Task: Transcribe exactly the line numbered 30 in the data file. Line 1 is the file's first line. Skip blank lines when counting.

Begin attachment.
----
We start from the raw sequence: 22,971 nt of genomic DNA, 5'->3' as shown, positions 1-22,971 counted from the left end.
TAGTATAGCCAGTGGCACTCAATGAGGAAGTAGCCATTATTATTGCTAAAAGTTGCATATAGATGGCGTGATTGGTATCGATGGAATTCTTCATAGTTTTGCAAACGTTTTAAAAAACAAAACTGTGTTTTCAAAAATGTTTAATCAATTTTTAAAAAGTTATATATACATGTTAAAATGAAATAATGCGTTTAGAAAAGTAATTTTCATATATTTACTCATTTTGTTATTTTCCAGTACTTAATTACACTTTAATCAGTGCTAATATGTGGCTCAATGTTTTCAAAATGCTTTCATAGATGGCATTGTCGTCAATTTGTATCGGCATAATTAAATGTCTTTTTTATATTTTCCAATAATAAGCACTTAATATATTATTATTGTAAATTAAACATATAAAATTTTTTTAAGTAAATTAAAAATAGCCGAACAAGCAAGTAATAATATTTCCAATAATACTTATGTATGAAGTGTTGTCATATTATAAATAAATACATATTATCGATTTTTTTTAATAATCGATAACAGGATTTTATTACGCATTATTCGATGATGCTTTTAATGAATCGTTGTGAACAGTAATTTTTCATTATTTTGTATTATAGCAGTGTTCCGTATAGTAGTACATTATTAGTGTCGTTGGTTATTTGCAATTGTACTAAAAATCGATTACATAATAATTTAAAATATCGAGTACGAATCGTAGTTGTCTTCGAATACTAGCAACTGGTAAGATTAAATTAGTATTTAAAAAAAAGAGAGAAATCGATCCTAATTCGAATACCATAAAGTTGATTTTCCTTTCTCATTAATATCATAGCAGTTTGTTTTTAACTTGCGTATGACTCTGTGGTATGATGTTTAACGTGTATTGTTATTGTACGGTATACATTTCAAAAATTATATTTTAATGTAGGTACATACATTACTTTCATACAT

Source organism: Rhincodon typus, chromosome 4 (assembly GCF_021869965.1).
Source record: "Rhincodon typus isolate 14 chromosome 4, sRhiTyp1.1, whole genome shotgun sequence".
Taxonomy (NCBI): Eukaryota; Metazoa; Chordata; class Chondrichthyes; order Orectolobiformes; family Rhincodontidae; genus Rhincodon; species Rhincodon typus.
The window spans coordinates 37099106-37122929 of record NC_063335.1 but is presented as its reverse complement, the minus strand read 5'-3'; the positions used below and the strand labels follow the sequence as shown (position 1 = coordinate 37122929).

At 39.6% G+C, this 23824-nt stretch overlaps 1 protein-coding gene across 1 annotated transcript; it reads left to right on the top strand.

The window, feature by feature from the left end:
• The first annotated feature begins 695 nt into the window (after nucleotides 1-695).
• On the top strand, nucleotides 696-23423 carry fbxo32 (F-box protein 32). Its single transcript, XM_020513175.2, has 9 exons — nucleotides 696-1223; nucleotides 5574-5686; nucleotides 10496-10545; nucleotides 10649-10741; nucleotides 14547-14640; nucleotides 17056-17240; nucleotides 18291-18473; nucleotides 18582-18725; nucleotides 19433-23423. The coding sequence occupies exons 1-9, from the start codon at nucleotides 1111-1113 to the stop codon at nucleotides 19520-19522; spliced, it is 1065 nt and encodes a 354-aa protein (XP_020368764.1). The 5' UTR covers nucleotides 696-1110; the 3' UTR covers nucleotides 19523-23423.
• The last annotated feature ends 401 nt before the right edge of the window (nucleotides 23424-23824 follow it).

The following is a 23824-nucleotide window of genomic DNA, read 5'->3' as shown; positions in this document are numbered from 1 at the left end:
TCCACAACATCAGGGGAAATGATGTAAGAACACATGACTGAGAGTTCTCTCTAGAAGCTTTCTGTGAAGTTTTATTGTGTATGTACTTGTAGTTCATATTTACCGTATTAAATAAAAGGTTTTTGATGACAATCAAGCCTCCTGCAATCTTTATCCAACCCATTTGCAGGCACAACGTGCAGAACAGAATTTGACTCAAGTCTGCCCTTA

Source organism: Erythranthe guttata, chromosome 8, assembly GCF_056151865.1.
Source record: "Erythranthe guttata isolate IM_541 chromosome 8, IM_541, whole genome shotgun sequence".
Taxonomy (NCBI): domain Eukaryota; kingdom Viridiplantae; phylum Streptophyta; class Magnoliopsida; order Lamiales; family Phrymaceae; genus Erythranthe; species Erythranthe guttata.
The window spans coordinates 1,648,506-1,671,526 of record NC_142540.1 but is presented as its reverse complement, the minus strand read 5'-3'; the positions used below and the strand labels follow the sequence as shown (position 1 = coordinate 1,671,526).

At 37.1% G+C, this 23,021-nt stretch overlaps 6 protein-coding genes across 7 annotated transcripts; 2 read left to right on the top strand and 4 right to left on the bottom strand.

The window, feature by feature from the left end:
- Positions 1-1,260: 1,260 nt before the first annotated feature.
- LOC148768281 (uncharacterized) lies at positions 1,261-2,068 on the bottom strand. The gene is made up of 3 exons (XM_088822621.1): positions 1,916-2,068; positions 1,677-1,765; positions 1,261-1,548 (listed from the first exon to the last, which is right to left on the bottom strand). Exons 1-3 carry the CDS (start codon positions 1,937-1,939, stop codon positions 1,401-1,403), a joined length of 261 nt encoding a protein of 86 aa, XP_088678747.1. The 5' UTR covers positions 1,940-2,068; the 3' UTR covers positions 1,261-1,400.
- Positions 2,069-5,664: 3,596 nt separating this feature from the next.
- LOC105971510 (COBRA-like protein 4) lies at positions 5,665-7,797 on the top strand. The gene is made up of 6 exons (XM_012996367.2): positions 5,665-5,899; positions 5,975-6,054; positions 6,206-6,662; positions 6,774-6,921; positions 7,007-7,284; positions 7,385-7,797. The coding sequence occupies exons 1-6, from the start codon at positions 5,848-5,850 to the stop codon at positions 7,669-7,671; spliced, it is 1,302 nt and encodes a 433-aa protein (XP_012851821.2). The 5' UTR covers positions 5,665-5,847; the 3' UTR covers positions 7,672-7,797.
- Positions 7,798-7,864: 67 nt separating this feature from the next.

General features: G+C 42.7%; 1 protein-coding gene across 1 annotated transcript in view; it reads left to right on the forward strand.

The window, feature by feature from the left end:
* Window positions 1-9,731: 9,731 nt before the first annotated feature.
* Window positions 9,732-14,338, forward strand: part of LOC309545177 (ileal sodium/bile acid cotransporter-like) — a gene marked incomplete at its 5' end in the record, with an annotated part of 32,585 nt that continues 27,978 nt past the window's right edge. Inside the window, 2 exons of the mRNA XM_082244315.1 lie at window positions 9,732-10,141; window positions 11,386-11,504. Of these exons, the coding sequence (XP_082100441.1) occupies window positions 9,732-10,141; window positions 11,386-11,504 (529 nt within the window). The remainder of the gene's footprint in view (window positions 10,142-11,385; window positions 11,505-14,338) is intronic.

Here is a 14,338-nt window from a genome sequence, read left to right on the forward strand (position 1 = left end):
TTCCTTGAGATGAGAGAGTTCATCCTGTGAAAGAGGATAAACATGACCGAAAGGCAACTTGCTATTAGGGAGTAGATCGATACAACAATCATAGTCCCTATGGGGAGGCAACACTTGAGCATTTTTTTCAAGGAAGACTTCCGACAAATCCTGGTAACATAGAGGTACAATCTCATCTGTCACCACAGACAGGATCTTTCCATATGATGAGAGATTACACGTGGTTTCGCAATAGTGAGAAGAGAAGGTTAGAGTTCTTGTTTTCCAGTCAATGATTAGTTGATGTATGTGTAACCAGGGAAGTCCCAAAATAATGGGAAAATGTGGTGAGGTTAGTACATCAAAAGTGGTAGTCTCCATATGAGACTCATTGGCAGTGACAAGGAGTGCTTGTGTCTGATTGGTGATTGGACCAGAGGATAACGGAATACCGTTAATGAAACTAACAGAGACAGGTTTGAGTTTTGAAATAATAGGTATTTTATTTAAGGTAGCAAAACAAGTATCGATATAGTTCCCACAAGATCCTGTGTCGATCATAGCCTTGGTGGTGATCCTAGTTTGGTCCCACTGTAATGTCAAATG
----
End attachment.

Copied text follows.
TTCCTTGAGATGAGAGAGTTCATCCTGTGAAAGAGGATAAACATGACCGAAAGGCAACTTGCTATTAGGGAGTAGATCGATACAACAATCATAGTCCCTATGGGGAGGCAACACTTGAGCATTTTTTTCAAGGAAGACTTCCGACAAATCCTGGTAACATAGAGGTACAATCTCATCTGTCACCACAGACAGGATCTTTCCATATGATGAGAGATTACACGTGGTTTCGCAATAGTGAGAAGAGAAGGTTAGAGTTCTTGTTTTCCAGTCAATGATTAGTTGATGTATGTGTAACCAGGGAAGTCCCAAAATAATGGGAAAATGTGGTGAGGTTAGTACATCAAAAGTGGTAGTCTCCATATGAGACTCATTGGCAGTGACAAGGAGTGCTTGTGTCTGATTGGTGATTGGACCAGAGGATAACGGAATACCGTTAATGAAACTAACAGAGACAGGTTTGAGTTTTGAAATAATAGGTATTTTATTTAAGGTAGCAAAACAAGTATCGATATAGTTCCCACAAGATCCTGTGTCGATCATAGCCTTGGTGGTGATCCTAGTTTGGTCCCACTGTAATGTCAAATG